A piece of cinematic brilliance and a victory for independent cinema, 'Kill Your Darlings' was a masterpiece. This true story of obsession and murder challenged my initial perception and left me still attempting to unpick the intricate relationship between Lucien Carr and Allen Ginsberg.
'Kill Your Darling' manipulates audience perception from the opening sequence; which sees Carr pleading for sympathy from within his cell. It exposes the wiring of Allen and Lucien's brains and their early visions of the infamous New Beat generation, whilst also shedding light onto the heavily debated murder of David Kammerer. Furthermore, the slow development of characters in this film repeatedly questions the viewers opinions and judgements, as every new layer of the story is exposed.
In addition, the creators used 35mm celluloid film cameras which helped reflect the layered and textured realism and meant the thought-provoking story was even more impactful and enjoyable. The use of traditional methods, despite the extra costs, emphasized John Krokidas' stylistic approach and the importance of elegant cinematography to emulate the film's poetic roots.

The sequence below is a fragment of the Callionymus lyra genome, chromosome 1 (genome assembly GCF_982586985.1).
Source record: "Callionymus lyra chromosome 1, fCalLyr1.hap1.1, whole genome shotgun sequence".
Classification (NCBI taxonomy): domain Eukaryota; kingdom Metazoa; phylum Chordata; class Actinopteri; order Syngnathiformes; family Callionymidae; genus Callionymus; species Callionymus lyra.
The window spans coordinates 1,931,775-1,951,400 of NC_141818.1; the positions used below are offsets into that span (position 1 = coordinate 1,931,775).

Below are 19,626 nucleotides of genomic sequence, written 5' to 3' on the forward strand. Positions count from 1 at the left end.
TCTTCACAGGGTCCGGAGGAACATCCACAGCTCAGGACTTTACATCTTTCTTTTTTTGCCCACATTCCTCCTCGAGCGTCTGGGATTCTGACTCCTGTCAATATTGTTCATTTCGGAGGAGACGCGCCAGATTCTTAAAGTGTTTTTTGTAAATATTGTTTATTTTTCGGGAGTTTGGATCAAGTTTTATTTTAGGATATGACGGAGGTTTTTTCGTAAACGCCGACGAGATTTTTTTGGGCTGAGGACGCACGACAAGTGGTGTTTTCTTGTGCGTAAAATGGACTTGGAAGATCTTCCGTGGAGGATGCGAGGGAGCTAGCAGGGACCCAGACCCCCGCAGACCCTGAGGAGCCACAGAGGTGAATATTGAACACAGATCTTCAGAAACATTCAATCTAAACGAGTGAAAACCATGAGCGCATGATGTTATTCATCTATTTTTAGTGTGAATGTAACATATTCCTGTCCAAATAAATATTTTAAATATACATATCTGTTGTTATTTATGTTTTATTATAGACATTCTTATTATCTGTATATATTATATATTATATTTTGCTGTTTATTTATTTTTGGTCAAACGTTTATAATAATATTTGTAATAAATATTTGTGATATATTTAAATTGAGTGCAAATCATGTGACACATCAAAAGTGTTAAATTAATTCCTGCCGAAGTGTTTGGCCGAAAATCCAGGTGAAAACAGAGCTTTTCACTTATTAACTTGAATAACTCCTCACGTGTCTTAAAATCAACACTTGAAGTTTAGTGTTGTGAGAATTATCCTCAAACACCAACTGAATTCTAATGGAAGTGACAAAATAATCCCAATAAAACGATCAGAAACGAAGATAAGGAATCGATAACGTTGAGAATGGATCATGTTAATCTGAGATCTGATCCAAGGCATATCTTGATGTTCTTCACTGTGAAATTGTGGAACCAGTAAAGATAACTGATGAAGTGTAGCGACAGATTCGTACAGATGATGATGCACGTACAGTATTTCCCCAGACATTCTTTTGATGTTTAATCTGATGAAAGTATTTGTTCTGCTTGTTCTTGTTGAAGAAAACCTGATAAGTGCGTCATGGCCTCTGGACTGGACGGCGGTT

Another notable aspect of the film is the scripting and the perfectly romantic, yet twisted poetry that runs throughout. Ginsberg's speech on the river, which begins; "be careful, you're not in wonderland" is just one of the many captivating and touching poetic scenes.
In combination with the career defining acting by both Daniel Radcliffe and Dane DeHaan, this film is an award-winning must-see drama, that would entice any discerning film fan.